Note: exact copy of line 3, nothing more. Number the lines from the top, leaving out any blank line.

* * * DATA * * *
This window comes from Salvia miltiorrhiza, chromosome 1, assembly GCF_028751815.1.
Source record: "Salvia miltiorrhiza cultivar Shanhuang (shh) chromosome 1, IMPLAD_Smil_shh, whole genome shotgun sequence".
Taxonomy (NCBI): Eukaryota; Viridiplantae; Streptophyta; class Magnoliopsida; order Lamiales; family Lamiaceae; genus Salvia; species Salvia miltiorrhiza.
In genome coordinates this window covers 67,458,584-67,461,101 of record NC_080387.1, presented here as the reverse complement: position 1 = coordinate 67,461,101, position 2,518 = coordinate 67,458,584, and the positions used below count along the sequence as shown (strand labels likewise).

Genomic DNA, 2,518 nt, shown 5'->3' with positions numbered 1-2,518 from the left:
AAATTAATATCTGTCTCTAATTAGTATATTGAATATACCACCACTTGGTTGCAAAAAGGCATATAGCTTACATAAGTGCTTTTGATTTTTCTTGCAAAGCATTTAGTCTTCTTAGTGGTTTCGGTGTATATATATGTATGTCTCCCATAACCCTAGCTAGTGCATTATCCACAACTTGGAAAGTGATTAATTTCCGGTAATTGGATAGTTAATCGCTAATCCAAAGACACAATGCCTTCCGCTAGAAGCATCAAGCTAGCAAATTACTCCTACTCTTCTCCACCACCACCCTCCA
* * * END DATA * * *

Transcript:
Taxonomy (NCBI): Eukaryota; Viridiplantae; Streptophyta; class Magnoliopsida; order Lamiales; family Lamiaceae; genus Salvia; species Salvia miltiorrhiza.